Skip to main content

The 8th Annual Indigenous Peoples Day New York event returned to Randall’s Island Park on Sunday and Monday. The event included musical performances, spoken word artists, dancers and speakers, plus food, artisan merchant shops and inclusive prayer ceremonies.

For thousands of years, Indigenous Peoples’ communities have been caretakers of the environment, protecting their lands, respecting wildlife and utilizing traditional knowledge passed down through generations. Their continual stewardship and preserved ancient knowledge of Indigenous people globally was honored at sunrise on Indigenous Peoples Day morning in a water ceremony held by the Harlem River, event organizers said. 

“Indigenous Peoples hold tenure over 25% of the earth’s land surface. Year-after-year thousands of people from all walks enjoy the outdoor event, set in the country’s largest city, along an ancient river. It’s been proven that spending time in nature, unplugging from the digital world, offers significant cognitive and mental health benefits, improvements in mood and emotional well-being,” said organizer Chenae Bullock, a member of the Shinnecock Indian Nation and CEO of Moskehtu Consulting. Bullock is also the managing director of Little Beach Harvest, a joint endeavor between Shinnecock Nation and TILT Holdings Inc (OTC: TLLTF).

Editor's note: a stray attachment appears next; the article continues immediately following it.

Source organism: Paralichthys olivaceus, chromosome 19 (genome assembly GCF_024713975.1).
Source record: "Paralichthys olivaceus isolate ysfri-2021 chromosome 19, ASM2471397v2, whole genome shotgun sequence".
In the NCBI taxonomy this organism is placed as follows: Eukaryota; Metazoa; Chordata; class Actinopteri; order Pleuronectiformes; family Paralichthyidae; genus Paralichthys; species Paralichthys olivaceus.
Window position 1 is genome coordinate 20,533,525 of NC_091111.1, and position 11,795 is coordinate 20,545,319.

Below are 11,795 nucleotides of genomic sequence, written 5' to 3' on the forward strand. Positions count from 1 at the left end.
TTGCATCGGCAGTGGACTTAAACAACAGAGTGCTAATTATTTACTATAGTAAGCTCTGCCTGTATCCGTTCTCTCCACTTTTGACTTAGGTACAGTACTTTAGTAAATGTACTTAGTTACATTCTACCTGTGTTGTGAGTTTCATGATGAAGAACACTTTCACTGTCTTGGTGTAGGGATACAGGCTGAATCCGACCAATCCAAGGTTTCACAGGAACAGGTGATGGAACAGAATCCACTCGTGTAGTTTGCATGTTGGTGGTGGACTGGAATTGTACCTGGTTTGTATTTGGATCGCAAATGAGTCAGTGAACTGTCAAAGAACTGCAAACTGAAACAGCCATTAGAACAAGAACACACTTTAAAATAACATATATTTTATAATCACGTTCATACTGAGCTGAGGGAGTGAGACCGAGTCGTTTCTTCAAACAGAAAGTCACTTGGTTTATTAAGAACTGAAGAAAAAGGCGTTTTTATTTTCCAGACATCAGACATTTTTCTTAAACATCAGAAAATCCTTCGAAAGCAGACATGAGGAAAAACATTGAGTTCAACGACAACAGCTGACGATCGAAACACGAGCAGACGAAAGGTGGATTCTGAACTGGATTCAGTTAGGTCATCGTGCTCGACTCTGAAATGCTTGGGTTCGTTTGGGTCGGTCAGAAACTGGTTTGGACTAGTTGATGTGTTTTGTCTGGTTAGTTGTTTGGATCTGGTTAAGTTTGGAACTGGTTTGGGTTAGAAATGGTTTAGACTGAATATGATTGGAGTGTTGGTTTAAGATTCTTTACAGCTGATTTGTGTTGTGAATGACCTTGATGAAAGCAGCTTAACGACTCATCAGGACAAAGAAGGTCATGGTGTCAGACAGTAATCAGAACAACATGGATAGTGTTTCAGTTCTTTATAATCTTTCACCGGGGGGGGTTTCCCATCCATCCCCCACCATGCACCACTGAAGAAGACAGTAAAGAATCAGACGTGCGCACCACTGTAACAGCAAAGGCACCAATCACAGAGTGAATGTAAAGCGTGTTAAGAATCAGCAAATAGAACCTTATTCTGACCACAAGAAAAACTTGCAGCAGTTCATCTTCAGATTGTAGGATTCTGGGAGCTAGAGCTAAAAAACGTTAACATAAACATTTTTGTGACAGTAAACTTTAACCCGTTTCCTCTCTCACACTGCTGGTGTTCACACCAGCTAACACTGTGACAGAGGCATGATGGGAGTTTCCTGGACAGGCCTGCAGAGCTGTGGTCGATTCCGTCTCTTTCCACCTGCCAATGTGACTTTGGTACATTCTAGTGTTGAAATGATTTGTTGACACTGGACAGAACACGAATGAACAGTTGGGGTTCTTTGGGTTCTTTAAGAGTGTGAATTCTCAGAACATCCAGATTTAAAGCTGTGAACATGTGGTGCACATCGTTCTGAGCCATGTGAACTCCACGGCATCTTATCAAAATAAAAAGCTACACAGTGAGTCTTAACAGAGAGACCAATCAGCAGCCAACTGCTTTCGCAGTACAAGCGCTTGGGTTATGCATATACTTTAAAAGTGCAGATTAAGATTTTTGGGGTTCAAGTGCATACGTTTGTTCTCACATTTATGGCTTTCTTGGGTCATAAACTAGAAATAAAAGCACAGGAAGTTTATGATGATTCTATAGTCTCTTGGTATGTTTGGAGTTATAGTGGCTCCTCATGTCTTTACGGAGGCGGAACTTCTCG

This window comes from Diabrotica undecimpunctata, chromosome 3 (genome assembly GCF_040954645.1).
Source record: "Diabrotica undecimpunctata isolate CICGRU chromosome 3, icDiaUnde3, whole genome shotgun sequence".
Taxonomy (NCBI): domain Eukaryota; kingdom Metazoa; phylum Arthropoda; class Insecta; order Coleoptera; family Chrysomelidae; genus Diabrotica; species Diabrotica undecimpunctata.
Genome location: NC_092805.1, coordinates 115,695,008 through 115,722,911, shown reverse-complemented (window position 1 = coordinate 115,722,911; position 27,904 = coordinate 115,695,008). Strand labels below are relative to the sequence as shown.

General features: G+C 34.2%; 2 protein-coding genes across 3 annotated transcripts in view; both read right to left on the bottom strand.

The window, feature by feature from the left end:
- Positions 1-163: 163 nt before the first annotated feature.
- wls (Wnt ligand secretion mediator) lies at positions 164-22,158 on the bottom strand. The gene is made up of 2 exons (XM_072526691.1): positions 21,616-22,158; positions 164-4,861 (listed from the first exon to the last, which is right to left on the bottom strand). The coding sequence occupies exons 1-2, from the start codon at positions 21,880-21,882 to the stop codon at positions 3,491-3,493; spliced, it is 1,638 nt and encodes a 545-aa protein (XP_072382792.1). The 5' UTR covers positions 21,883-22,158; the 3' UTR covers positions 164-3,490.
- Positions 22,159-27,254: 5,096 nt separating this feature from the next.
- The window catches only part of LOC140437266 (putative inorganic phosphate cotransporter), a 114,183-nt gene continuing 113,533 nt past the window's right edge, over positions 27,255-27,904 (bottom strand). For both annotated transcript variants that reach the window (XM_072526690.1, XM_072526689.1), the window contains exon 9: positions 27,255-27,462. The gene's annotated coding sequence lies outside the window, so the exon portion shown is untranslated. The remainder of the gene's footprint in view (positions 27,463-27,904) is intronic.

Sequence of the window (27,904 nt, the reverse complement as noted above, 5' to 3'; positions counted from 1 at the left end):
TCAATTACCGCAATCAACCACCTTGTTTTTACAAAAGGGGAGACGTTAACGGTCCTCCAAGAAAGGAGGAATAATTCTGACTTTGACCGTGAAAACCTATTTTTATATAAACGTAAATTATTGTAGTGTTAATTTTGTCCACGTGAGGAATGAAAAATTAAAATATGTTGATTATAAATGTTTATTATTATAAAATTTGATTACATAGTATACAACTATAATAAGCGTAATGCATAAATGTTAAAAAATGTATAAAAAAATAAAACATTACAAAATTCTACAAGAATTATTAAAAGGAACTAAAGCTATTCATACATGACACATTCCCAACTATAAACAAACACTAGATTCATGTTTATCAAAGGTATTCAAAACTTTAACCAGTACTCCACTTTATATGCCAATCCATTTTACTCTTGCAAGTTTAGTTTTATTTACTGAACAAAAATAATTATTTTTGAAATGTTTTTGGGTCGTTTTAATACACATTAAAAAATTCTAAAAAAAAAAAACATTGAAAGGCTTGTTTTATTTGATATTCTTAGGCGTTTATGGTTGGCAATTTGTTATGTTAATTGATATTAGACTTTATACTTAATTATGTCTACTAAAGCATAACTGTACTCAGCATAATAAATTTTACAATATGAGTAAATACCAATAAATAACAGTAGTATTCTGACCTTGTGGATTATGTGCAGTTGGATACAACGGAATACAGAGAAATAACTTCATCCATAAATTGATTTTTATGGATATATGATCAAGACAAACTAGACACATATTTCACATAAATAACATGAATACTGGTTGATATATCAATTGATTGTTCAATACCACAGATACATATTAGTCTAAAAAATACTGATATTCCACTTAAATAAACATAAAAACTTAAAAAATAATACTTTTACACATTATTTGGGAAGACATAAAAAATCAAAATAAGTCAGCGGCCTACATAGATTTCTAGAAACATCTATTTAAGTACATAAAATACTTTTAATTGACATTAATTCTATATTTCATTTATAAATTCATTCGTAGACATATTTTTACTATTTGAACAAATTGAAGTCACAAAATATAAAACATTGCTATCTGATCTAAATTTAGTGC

Since the event’s inception, it has served as an integral podium for change-makers and earth protectors. Past speakers have included Pua Case, who is actively leading the charge for protecting Maunakea, a dormant volcano on the Big Island of Hawaii and the tallest mountain in the world, from the construction of a giant telescope. Legendary activists like Standing Rock’s Historic Preservation Officer and Sacred Stone Camp Founder, the late LaDonna Brave Bull Allard, who led the resistance to the Dakota Access pipeline, participated in 2019. 

Supporters, Sponsors And Local Businesses

Efforts were led by co-founding groups, Redhawk Native American Arts Council, United Confederation of Taino People, and Shinnecock Indian Nation members. National event partner, Americans for the Arts, a nonprofit seeking to advance the arts and arts education advocacy in America, joined the mission to advance the reach of Native American arts and culture. 

Local groups and businesses like New York State Council for the Arts, Water Protector Legal Council, Con Edison, Dance New York, Schaghticoke First Nations, Safe Harbors, An ‘Ōiwi NYC, RedRum MC, Red Spirit MC, Semilla Warunkowa, The Brand Phoenix, Honeysuckle Magazine, Making Vintage, Rebecca Gitana, North Star Fund, Kinding Sindaw, Project Barkada, Sol Wave, NY Renews, Perrier and more. 

Photo courtesy of IPDNY


Read the original article

Leave a Reply